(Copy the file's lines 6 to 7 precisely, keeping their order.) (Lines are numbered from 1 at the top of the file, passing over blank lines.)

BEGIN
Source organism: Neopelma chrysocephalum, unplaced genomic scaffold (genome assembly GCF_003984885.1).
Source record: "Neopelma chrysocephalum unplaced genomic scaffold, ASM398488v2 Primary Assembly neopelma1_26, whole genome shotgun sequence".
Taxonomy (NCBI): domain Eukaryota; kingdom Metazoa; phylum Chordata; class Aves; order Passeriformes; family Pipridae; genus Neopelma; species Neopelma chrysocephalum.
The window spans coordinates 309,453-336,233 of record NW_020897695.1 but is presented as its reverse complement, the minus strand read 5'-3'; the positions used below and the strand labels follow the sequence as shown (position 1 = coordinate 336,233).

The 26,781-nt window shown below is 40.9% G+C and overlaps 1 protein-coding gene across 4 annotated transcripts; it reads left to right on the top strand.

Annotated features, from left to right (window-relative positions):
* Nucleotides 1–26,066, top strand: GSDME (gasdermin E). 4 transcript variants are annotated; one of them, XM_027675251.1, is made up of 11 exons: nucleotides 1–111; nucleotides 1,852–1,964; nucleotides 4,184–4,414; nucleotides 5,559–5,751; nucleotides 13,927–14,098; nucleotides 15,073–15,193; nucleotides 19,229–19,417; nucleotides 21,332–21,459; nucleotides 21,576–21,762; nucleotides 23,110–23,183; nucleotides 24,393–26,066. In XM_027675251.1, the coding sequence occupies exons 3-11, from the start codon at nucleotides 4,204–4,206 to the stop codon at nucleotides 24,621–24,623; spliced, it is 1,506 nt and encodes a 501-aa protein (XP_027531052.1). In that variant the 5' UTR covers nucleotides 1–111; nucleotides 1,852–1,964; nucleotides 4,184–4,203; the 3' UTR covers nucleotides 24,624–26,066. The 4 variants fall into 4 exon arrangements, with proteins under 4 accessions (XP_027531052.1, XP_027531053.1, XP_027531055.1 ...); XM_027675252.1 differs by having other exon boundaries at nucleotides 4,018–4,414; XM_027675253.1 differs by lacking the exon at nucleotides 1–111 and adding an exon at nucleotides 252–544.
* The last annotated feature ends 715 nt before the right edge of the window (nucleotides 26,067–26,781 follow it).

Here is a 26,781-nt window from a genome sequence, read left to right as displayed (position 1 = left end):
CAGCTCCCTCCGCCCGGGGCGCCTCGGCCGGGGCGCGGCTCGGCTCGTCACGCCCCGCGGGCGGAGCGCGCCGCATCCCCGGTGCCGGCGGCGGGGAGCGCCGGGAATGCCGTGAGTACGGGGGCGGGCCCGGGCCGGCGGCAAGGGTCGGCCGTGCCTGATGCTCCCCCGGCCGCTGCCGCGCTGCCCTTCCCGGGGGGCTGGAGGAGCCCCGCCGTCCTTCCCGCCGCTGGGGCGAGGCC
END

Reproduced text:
Annotated features, from left to right (window-relative positions):
* Nucleotides 1–26,066, top strand: GSDME (gasdermin E). 4 transcript variants are annotated; one of them, XM_027675251.1, is made up of 11 exons: nucleotides 1–111; nucleotides 1,852–1,964; nucleotides 4,184–4,414; nucleotides 5,559–5,751; nucleotides 13,927–14,098; nucleotides 15,073–15,193; nucleotides 19,229–19,417; nucleotides 21,332–21,459; nucleotides 21,576–21,762; nucleotides 23,110–23,183; nucleotides 24,393–26,066. In XM_027675251.1, the coding sequence occupies exons 3-11, from the start codon at nucleotides 4,204–4,206 to the stop codon at nucleotides 24,621–24,623; spliced, it is 1,506 nt and encodes a 501-aa protein (XP_027531052.1). In that variant the 5' UTR covers nucleotides 1–111; nucleotides 1,852–1,964; nucleotides 4,184–4,203; the 3' UTR covers nucleotides 24,624–26,066. The 4 variants fall into 4 exon arrangements, with proteins under 4 accessions (XP_027531052.1, XP_027531053.1, XP_027531055.1 ...); XM_027675252.1 differs by having other exon boundaries at nucleotides 4,018–4,414; XM_027675253.1 differs by lacking the exon at nucleotides 1–111 and adding an exon at nucleotides 252–544.